The problem with using nylon is that it is going to break down in the sun fairly easily. If you were in a really unique environment where you never had to worry about the sun’s rays, you may be able to squeeze some use from a nylon boat cover, but in general, those situations would be so rare that for most people it doesn’t really make sense to consider them.

Sewing vs. Glued Covers

Unfortunately, using glue in a cover is asking for that glue to break down and cause fraying to happen with your boat cover after it is exposed to the sun for a long time.

While it may not seem like it, the entirety of the material of your boat cover matters, not just the top, so it is a great idea to find a boat cover company that also sews in some reinforcements where the cover could easily wear.

These spots would be located around trolling motors and windshield. It’s also nice to have fuzzy reinforcement area for the windshield.

Rope vs. Stretch Cords

Stretch cords seem like an easy way to get the best value on your boat cover, however this material wears down over time and will only cause you more problems in the long run.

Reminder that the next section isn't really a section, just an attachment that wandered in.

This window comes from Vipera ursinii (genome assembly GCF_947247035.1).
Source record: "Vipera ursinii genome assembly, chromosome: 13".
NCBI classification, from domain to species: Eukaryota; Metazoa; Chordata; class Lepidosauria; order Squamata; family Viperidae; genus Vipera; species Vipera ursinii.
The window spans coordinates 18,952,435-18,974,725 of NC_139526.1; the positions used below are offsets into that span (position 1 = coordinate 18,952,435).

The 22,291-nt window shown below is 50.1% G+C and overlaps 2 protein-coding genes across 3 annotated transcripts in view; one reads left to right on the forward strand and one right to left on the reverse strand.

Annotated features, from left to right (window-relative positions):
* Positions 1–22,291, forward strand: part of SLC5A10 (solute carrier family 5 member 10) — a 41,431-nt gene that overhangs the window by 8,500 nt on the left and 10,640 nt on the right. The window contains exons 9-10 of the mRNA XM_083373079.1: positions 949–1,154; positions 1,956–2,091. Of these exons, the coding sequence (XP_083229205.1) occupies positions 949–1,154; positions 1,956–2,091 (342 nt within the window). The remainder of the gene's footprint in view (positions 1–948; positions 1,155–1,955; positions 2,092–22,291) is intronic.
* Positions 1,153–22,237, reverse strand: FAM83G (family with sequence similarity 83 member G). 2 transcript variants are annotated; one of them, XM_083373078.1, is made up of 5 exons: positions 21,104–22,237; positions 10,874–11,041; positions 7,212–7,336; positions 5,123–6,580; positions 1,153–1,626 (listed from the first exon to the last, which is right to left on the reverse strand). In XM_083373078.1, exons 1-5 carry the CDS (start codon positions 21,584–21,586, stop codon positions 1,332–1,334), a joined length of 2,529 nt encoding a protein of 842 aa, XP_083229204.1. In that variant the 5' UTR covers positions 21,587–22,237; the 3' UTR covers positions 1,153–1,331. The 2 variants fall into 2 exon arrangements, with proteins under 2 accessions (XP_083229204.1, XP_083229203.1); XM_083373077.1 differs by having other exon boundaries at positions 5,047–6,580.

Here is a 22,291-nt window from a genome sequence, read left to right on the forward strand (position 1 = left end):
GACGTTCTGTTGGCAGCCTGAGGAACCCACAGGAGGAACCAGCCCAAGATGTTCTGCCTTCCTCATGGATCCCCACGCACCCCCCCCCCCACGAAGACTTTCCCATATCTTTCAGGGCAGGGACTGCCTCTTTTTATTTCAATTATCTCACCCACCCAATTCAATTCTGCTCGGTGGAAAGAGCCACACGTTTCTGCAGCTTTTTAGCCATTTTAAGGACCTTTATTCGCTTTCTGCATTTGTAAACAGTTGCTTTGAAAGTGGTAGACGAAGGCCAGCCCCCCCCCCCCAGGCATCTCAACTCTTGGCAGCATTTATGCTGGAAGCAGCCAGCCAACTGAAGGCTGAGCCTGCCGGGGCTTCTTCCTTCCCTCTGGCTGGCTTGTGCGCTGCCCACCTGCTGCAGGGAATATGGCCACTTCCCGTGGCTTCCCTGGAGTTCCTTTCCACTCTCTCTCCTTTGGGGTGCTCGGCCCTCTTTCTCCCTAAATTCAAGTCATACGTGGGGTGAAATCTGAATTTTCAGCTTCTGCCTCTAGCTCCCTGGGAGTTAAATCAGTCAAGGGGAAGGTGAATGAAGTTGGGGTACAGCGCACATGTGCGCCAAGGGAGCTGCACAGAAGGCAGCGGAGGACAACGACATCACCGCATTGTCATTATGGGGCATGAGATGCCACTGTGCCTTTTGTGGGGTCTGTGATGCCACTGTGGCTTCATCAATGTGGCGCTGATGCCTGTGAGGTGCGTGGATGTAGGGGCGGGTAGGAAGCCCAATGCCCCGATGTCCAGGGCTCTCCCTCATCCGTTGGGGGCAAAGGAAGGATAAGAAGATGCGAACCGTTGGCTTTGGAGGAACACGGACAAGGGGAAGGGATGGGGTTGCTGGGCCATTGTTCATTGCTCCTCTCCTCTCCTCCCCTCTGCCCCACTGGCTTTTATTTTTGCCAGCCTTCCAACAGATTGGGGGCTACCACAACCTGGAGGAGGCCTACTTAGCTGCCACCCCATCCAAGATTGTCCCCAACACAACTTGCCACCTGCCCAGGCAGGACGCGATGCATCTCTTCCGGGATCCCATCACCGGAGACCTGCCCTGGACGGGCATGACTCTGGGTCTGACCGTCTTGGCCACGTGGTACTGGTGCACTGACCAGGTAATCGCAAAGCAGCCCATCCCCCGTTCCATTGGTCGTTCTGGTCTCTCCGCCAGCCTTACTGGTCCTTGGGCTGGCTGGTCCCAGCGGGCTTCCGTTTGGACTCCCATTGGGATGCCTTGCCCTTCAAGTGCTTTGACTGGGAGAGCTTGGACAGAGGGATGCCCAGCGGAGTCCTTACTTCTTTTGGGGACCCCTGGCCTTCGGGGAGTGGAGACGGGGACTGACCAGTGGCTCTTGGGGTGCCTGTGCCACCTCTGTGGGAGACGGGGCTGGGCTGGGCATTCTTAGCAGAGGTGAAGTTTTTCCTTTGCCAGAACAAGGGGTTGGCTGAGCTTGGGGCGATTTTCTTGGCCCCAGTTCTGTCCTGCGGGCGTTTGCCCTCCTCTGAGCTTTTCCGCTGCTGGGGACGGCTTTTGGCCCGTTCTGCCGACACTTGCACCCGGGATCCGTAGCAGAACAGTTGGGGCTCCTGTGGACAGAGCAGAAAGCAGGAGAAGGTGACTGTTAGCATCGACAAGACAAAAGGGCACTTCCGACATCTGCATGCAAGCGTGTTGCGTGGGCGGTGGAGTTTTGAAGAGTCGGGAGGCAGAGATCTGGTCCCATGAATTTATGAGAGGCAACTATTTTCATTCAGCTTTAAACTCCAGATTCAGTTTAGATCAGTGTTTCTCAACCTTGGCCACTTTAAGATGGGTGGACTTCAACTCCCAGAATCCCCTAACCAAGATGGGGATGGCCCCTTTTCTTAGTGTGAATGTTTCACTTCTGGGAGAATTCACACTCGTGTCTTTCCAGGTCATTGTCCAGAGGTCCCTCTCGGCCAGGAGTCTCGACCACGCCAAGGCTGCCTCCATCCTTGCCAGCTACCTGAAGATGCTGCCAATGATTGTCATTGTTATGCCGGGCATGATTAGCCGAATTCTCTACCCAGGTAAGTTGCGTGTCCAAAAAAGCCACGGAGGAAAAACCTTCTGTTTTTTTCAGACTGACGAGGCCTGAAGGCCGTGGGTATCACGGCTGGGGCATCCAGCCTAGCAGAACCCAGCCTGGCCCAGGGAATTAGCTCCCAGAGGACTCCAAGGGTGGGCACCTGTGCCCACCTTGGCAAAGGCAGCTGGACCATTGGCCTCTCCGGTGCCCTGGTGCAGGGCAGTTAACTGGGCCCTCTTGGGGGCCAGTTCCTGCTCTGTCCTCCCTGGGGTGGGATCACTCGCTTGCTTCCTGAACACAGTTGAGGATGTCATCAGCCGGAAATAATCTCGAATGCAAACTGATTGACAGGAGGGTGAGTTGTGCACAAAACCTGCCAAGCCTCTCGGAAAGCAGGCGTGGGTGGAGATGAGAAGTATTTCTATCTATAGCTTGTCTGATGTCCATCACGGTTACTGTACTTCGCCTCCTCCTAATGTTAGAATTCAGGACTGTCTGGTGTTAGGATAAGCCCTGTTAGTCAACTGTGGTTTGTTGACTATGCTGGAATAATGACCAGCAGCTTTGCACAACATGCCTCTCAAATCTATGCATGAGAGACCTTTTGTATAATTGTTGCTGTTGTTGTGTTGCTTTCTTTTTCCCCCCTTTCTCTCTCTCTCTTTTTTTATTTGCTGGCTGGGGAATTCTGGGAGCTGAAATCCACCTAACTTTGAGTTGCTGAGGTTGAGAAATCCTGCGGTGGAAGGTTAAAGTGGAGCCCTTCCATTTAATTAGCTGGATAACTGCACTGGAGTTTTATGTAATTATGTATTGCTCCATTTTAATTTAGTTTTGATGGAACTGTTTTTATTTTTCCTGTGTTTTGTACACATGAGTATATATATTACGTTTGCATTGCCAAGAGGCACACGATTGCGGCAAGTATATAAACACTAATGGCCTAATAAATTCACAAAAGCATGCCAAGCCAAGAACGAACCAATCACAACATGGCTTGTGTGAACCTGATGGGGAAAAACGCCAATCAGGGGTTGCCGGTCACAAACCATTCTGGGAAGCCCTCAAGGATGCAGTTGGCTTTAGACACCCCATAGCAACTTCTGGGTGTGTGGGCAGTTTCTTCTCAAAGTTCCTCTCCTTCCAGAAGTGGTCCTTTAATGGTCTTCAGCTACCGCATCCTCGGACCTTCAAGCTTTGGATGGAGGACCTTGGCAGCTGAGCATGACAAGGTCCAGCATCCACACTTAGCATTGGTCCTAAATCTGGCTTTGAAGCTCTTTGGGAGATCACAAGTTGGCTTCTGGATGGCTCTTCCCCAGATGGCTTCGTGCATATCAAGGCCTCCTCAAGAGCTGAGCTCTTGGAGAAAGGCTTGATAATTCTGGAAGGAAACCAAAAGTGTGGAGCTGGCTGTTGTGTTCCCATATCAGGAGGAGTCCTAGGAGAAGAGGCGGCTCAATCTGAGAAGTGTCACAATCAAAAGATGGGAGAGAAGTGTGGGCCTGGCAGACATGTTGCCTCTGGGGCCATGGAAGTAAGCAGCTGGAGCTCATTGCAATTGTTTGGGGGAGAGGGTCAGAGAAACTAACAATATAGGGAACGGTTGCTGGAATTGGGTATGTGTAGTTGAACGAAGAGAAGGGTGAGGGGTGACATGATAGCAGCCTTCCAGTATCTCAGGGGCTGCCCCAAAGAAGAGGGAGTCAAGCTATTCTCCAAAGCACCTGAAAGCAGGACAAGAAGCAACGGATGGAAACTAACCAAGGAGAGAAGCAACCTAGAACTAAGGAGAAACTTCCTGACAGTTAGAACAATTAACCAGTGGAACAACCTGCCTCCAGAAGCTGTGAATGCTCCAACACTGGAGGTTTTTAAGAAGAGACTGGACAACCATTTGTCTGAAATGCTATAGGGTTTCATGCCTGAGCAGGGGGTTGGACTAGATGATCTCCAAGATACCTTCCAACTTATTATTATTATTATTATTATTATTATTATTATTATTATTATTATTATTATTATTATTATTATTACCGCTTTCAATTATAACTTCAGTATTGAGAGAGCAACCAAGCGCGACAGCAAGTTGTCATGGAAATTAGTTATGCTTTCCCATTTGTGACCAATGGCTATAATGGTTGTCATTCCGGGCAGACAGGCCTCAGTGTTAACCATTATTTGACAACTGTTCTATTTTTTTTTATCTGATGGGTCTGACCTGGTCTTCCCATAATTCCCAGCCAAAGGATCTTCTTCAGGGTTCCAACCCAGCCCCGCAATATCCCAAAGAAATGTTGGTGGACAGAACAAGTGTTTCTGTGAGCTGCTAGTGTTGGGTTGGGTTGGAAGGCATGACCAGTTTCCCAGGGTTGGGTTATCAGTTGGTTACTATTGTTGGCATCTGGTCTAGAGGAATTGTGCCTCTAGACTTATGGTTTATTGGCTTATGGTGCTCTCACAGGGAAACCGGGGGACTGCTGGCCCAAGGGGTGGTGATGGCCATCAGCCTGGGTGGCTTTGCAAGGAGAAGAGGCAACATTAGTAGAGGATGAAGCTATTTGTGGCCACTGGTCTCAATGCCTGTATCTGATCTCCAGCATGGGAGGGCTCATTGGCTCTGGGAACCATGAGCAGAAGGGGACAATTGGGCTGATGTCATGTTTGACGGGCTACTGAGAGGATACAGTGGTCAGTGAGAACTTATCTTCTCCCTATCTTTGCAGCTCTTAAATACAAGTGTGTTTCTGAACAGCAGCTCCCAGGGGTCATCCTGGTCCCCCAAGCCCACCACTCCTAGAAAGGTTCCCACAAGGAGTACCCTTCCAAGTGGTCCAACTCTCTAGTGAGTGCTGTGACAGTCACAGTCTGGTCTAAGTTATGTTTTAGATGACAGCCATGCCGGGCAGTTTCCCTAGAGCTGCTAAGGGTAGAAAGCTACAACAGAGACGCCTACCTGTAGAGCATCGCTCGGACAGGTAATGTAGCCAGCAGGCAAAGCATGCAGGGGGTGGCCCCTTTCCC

It’s best to find a boat company that uses a heavy duty draw rope instead of a stretch cord. The rope system could also have an assembly that allows it to do its job even though it is less flexible than a stretch cord.

You want to make sure that the entirety of the load gets distributed easily so that there are not damage points anywhere on your boat cover.

Paneling

Ideally, you want to find a boat cover company that uses proper paneling techniques to make sure that the water moves away from the seams of the cover.

If you go with an inferior company, you may be buying a boat cover that was designed without the thought to where this water will go. If that is the case, you will find water heading towards the boat’s interior which is never a good sign.

Mildew

Any time you are dealing with moisture, mold and mildew are going to be fairly significant issues. Preventing mildew is one of the biggest priorities that you should have when it comes to cover and protecting your boat, so you need to make sure that your boat cover has appropriate ways to vent the area.